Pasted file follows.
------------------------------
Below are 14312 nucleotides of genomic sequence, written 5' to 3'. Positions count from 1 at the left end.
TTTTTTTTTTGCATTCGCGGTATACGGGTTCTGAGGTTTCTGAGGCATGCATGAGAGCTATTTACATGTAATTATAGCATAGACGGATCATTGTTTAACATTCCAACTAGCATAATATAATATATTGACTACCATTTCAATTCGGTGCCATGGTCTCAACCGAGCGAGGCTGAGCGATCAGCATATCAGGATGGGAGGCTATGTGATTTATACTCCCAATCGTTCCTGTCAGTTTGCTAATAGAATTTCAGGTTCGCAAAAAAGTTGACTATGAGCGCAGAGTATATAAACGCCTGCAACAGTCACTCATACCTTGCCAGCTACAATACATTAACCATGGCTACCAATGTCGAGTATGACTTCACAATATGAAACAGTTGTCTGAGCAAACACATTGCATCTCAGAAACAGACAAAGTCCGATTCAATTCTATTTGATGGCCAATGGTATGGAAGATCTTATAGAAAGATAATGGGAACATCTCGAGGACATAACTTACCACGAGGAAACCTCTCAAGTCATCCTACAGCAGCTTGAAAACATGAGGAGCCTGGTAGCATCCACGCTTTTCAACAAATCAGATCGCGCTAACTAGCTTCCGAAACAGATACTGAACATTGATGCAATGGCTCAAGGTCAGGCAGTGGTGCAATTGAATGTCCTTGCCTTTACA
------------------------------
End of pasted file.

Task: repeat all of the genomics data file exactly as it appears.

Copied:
Below are 14312 nucleotides of genomic sequence, written 5' to 3'. Positions count from 1 at the left end.
TTTTTTTTTTGCATTCGCGGTATACGGGTTCTGAGGTTTCTGAGGCATGCATGAGAGCTATTTACATGTAATTATAGCATAGACGGATCATTGTTTAACATTCCAACTAGCATAATATAATATATTGACTACCATTTCAATTCGGTGCCATGGTCTCAACCGAGCGAGGCTGAGCGATCAGCATATCAGGATGGGAGGCTATGTGATTTATACTCCCAATCGTTCCTGTCAGTTTGCTAATAGAATTTCAGGTTCGCAAAAAAGTTGACTATGAGCGCAGAGTATATAAACGCCTGCAACAGTCACTCATACCTTGCCAGCTACAATACATTAACCATGGCTACCAATGTCGAGTATGACTTCACAATATGAAACAGTTGTCTGAGCAAACACATTGCATCTCAGAAACAGACAAAGTCCGATTCAATTCTATTTGATGGCCAATGGTATGGAAGATCTTATAGAAAGATAATGGGAACATCTCGAGGACATAACTTACCACGAGGAAACCTCTCAAGTCATCCTACAGCAGCTTGAAAACATGAGGAGCCTGGTAGCATCCACGCTTTTCAACAAATCAGATCGCGCTAACTAGCTTCCGAAACAGATACTGAACATTGATGCAATGGCTCAAGGTCAGGCAGTGGTGCAATTGAATGTCCTTGCCTTTACA